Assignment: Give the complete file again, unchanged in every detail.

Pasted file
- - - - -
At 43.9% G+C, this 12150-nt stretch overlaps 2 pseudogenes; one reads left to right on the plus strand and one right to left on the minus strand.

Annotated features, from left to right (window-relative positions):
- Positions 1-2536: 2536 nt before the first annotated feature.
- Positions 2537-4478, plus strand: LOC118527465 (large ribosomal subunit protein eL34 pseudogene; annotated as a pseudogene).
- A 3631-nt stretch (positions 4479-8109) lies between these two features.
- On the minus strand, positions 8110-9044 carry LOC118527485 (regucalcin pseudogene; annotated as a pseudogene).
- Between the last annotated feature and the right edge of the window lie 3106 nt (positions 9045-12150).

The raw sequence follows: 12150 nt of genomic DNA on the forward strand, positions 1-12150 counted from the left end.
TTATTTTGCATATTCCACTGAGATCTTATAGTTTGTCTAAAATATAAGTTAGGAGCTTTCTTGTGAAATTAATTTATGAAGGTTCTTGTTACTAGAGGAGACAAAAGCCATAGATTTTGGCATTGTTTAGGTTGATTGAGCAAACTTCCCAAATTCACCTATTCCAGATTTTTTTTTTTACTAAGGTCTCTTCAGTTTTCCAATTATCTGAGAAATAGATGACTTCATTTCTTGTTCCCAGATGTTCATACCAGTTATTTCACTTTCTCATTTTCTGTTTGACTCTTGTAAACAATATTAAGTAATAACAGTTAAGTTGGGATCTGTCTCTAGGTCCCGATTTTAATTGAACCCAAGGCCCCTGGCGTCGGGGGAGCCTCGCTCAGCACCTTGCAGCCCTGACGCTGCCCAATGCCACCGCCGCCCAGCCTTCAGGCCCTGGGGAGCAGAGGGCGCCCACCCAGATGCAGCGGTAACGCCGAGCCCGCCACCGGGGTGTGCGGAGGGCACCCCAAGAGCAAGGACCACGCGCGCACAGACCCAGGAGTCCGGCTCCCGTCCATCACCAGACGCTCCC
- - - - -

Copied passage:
At 43.9% G+C, this 12150-nt stretch overlaps 2 pseudogenes; one reads left to right on the plus strand and one right to left on the minus strand.

Annotated features, from left to right (window-relative positions):
- Positions 1-2536: 2536 nt before the first annotated feature.
- Positions 2537-4478, plus strand: LOC118527465 (large ribosomal subunit protein eL34 pseudogene; annotated as a pseudogene).
- A 3631-nt stretch (positions 4479-8109) lies between these two features.
- On the minus strand, positions 8110-9044 carry LOC118527485 (regucalcin pseudogene; annotated as a pseudogene).
- Between the last annotated feature and the right edge of the window lie 3106 nt (positions 9045-12150).

The raw sequence follows: 12150 nt of genomic DNA on the forward strand, positions 1-12150 counted from the left end.
TTATTTTGCATATTCCACTGAGATCTTATAGTTTGTCTAAAATATAAGTTAGGAGCTTTCTTGTGAAATTAATTTATGAAGGTTCTTGTTACTAGAGGAGACAAAAGCCATAGATTTTGGCATTGTTTAGGTTGATTGAGCAAACTTCCCAAATTCACCTATTCCAGATTTTTTTTTTTACTAAGGTCTCTTCAGTTTTCCAATTATCTGAGAAATAGATGACTTCATTTCTTGTTCCCAGATGTTCATACCAGTTATTTCACTTTCTCATTTTCTGTTTGACTCTTGTAAACAATATTAAGTAATAACAGTTAAGTTGGGATCTGTCTCTAGGTCCCGATTTTAATTGAACCCAAGGCCCCTGGCGTCGGGGGAGCCTCGCTCAGCACCTTGCAGCCCTGACGCTGCCCAATGCCACCGCCGCCCAGCCTTCAGGCCCTGGGGAGCAGAGGGCGCCCACCCAGATGCAGCGGTAACGCCGAGCCCGCCACCGGGGTGTGCGGAGGGCACCCCAAGAGCAAGGACCACGCGCGCACAGACCCAGGAGTCCGGCTCCCGTCCATCACCAGACGCTCCC